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Ethics Panel Astir on DeLay, Rules


This is ALL THINGS CONSIDERED from NPR News. I'm Melissa Block.


And I'm Robert Siegel.

At one point, it looked as though Republicans and Democrats would resolve their differences over the House Ethics Committee, but they've been unable to agree on staffing, and that means that the investigation of Majority Leader Tom DeLay is completely stalled. Here's NPR's Andrea Seabrook.


To talk about where the House Ethics Committee is now, you have to remember what was happening a year ago. The powerful Republican Majority Leader Tom DeLay was admonished three times by the Ethics Committee. Then, House Republican leaders got together behind closed doors and drafted new rules for how ethics charges would be investigated. At the same time, they kicked out the committee chairman and two other Republicans who'd voted to admonish DeLay.

Then new charges began to surface that DeLay had taken foreign trips paid for by lobbyists. The result: outrage from congressional watchdog groups and Democrats, who saw the rules changes as a scheme to protect DeLay. Democrats boycotted the committee, keeping it from starting its work for the year. Finally, after months of angry words and bad publicity, Republican leaders relented and brought back the old bipartisan ethics rules. The committee was expected to immediately open an investigation of DeLay, but then nothing happened, and the two sides seemed no closer than they were a year ago. Why? Here's Democratic Leader Nancy Pelosi.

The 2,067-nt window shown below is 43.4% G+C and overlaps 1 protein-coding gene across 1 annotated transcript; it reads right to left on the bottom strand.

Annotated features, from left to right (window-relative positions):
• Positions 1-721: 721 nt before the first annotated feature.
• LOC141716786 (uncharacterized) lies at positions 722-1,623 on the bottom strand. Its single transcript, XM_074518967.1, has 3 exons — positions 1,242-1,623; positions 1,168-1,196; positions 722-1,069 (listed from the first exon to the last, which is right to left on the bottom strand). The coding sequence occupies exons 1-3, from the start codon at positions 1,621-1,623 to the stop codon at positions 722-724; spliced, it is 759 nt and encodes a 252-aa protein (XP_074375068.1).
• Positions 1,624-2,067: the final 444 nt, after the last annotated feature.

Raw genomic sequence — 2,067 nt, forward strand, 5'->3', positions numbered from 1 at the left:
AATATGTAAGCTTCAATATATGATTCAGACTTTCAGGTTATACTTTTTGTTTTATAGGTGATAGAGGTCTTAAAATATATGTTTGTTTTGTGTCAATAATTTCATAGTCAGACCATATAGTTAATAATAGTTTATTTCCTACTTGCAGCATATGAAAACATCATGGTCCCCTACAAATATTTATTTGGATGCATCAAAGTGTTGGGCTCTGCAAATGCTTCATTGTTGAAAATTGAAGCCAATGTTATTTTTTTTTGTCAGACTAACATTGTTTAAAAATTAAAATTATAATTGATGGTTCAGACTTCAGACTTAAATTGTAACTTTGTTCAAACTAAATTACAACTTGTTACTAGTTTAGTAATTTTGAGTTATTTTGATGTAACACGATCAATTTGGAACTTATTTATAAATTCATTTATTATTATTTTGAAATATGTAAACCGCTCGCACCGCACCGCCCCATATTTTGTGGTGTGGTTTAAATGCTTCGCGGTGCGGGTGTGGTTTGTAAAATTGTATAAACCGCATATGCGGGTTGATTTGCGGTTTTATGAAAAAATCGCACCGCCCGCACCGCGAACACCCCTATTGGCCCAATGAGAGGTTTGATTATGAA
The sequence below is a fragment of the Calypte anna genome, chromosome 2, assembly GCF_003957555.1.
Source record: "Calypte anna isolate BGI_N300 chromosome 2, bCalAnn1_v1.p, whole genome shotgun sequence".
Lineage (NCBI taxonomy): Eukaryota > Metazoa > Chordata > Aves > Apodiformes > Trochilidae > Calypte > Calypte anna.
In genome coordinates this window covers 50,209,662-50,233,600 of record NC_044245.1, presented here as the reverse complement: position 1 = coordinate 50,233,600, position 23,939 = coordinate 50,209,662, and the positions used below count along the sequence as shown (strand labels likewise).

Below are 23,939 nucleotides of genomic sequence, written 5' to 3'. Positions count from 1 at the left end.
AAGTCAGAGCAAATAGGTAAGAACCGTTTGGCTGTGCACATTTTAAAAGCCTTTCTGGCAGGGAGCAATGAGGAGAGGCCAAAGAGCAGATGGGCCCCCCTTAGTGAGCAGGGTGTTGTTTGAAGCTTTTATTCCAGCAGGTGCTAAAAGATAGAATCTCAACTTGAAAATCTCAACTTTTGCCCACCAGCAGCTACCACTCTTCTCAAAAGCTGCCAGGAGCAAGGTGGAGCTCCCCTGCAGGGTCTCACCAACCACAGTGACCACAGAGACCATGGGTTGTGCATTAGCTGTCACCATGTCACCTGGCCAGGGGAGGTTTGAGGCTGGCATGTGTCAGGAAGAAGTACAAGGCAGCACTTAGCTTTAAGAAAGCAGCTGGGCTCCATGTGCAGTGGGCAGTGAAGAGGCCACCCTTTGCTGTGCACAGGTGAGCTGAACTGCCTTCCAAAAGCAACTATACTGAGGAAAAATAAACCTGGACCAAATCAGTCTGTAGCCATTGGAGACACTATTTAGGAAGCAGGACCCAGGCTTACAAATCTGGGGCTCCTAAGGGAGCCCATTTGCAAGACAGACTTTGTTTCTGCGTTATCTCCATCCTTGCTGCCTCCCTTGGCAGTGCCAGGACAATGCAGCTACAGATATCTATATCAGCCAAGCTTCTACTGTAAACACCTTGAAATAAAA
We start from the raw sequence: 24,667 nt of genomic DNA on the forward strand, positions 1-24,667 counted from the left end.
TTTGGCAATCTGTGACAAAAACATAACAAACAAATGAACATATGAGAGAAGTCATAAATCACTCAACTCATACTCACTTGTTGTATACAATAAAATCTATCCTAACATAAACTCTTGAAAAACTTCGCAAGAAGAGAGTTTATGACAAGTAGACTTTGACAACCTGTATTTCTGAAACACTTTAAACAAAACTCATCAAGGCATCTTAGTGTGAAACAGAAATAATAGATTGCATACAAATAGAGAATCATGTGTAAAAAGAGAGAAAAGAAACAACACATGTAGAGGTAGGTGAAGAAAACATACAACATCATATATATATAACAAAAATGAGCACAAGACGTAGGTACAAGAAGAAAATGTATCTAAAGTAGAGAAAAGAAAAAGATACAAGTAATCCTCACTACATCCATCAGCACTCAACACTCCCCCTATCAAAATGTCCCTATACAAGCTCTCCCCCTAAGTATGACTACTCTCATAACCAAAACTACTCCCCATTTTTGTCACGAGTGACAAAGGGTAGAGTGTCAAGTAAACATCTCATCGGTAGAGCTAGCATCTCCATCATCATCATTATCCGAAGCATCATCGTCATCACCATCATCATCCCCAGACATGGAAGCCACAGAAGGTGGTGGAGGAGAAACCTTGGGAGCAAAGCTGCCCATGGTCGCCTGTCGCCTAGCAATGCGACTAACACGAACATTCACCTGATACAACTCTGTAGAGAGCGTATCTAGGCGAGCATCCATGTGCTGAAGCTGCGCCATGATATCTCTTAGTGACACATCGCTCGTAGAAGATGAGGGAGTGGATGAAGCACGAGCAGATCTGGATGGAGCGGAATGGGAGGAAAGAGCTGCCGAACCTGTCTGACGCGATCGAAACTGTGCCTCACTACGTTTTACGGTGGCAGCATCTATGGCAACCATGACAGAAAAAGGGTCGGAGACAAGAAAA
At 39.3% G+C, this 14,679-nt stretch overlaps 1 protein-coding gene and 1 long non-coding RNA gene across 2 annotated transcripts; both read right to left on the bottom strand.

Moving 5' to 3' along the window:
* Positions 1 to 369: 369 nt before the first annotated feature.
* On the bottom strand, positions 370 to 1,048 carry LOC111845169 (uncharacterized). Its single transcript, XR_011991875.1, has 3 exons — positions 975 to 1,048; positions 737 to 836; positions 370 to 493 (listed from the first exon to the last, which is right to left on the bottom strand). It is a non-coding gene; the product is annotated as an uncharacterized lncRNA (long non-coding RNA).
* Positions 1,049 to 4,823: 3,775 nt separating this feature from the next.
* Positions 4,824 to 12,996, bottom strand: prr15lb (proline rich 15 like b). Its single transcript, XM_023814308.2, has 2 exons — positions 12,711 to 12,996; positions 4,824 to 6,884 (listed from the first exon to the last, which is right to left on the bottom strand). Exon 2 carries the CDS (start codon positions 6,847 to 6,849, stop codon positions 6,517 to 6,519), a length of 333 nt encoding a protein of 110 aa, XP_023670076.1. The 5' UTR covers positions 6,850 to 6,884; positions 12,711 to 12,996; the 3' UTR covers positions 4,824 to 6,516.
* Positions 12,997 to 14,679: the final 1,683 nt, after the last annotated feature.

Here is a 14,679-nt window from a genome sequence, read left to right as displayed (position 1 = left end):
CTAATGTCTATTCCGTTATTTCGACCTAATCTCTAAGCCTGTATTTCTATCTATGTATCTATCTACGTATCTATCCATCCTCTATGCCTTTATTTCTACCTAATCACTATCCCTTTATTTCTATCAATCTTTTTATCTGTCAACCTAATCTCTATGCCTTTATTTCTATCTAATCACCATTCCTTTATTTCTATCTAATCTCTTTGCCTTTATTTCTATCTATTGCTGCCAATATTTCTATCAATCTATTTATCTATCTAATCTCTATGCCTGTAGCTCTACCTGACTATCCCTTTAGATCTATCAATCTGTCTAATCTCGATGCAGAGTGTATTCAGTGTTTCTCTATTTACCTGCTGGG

Representative NANCY PELOSI (Democrat, California; Minority Leader): Because the chairman of the Ethics Committee refuses to obey the rules of the House and provide for a non-partisan staff, and pursuant to Rule 9...

SEABROOK: Pelosi brought this motion to the floor, trying to bar committee chairman Doc Hastings from installing his own political guy into the key position of staff director, a job that is supposed to be decided on by both parties. And so the Democrats have, once again, blocked the committee. But many Republicans, including Majority Whip Roy Blunt, doubt this is Democrats' prime motivation for shutting down the Ethics Committee again.

Representative ROY BLUNT (Republican, Missouri; Majority Whip): They like the status quo. They like an investigation that can't begin, so you have the charges out there that can't be proven or disproven. And also, you don't have this story growing bigger than one individual.

SEABROOK: That individual? Tom DeLay. Since the allegations arose about DeLay's travel, there have been questions about errors in travel reporting among more than 200 other members of Congress. That's about half the House of Representatives. Many Republicans say Democrats gain two political advantages by keeping the Ethics Committee blocked up. One: They keep the focus on DeLay. And two: They keep that story alive through next year's congressional elections.

Meanwhile, there are ever-increasing questions about some key Republicans' ties to former lobbyist Jack Abramoff. Abramoff is under criminal investigation for allegedly scamming Indian tribes he represented. Abramoff is also a close friend of Tom DeLay's, and Democrats are now alleging Abramoff's lobbying firm worked with another key Republican: Ethics Committee Chairman Doc Hastings. That led New York Democrat Louise Slaughter to today call for Hastings' resignation as Ethics chairman.

Representative LOUISE SLAUGHTER (Democrat, New York): He cannot impartially judge DeLay's dealings with Abramoff when he has his own.

SEABROOK: Hastings says he's never met Abramoff, though, like many House Republicans, he has accepted campaign contributions from Abramoff and worked with his lobbying firm. So while the Ethics Committee is stalled out, the thicket of charges only grows. Andrea Seabrook, NPR News, the Capitol. Transcript provided by NPR, Copyright NPR.

Andrea Seabrook covers Capitol Hill as NPR's Congressional Correspondent.